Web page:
UK’s Osborne will have to sacrifice some sacred cows

George Osborne, U.K. chancellor of the exchequer, leaves 11 Downing Street to testify at a Parliamentary Treasury Select Committee hearing
Simon Dawson | Bloomberg via Getty Images
George Osborne, U.K. chancellor of the exchequer, leaves 11 Downing Street to testify at a Parliamentary Treasury Select Committee hearing

The U.K. government will be forced to slash spending in education, the National Health Service (NHS) and international aid, areas previously ring-fenced from government cuts, according to economists, after the finance minister said he would not raise taxes if his party wins the next election.

Economists at ING, Berenberg bank and the Institute of Economic Affairs told CNBC that new cuts would be required in order for the Chancellor of the Exchequer George Osborne to keep his latest tax promise and still meet his budget targets.

"The government has not addressed those areas of spending that grew most rapidly in the early twenty-first century - schools, health and welfare," Professor Philip Booth, editorial director at the Institute of Economic Affairs, said. "These areas should undergo radical reform as well as spending cuts."

No more tax hikes

The Conservative Party – the leading party in Britain's coalition government – pledged on Thursday to not introduce any tax increases if it won the election in 2015.

Chancellor George Osborne made the remarks to members of parliament (MPs) at a Treasury select committee hearing on government spending. It was a clear indication of how the Conservatives will fight the next election, with the other major parties – Labour and the Liberal Democrats – not yet ruling out tax increases.

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"The further consolidation after 2015/16 is built into the tables as a spending reduction," Osborne told MPs. "I am clear that tax increases are not required to achieve this. It can be achieved with spending reductions."

Osborne's comments follow remarks last month by Paul Johnson, the director of the Institute for Fiscal Studies who argued that the government may have to raise £6 billion ($9 billion) from tax increases because spending cuts had run their course.

"At some point we are going to have to have a serious debate about whether all of the rest of the fiscal consolidation is really going to happen through spending cuts alone," Johnson said. "We are on course not for sharing the consolidation 80 percent on spending and 20 percent on tax as the government originally planned but for an 85:15 split."

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"Returning to an 80:20 split for the consolidation as a whole would mean a £6 billion tax increase in the next parliament."

Johnson said that with £25 billion (37.5 billion) planned in further spending reductions after 2016, the protection of the National Health Service (NHS), schools and pensions from future cuts would have to be reviewed, especially if taxes aren't raised.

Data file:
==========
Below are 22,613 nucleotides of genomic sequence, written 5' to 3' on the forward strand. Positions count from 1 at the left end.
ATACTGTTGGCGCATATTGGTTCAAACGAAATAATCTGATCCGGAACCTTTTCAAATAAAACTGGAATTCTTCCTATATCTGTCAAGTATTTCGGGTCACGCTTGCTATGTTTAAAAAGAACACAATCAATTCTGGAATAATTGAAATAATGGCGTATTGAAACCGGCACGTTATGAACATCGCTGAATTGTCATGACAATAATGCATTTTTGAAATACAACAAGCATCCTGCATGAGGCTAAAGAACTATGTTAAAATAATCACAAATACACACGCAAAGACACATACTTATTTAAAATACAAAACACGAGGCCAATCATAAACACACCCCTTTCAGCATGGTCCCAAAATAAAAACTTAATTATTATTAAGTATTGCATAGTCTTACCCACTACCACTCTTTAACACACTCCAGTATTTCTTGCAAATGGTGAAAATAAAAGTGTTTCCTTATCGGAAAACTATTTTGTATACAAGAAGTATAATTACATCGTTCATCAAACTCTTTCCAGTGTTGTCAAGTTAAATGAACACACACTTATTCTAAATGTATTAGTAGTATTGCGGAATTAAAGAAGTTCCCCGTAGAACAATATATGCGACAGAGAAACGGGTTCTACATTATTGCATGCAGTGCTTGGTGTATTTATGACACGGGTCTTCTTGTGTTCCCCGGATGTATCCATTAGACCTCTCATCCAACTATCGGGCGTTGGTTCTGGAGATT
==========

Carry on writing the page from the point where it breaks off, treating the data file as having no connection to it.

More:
Speaking to MPs on Thursday, Osborne said, "I'm not going to spell out today where we go next with welfare reform but it is not over. We have got substantial reforms coming in but I think there is still a question of where this country spends its scarce resources and I think the benefit bill is still too high. I think that is what the country thinks as well."

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End the ring-fencing?

In the government's recent spending review, nearly all government department budgets were cut, with local government funding being slashed by 60 percent. The government has protected education, the NHS and overseas aid from the austerity measures, while Cameron has said that free TV licences and winter fuel allowances for pensioners will also be safe.

Robert Wood, chief economist at Berenberg, said that this ring-fencing was dictated by political rather than economic concerns, and that would have to change.

"The ring-fence is a political rather than an economic constraint. The Tories need to ensure that they are seen as responsible guardians of the NHS," he said referring to the popular name for the Conservative party. "Older voters are an increasingly important political force."

"So protecting the NHS and pensioner benefits from the pain is key for re-election.But from an economic point of view the ring-fence makes the cuts required elsewhere implausibly large."

Rob Carnell, chief international economist at ING Commercial Banking, said cuts to spending on the elderly would also have to be made.

"About the only sector of the population not to see cuts is the aged - though there are of course plans in train to reduce entitlements to pensioners and introduce more means testing - so this may be made more concrete," Carnell said.

Carnell also said there was no obvious reason why international aid needed to be ring-fenced, and said that further tightening of loopholes on corporates who avoid taxes would be likely after the efforts of Prime Minister David Cameron at the G-8.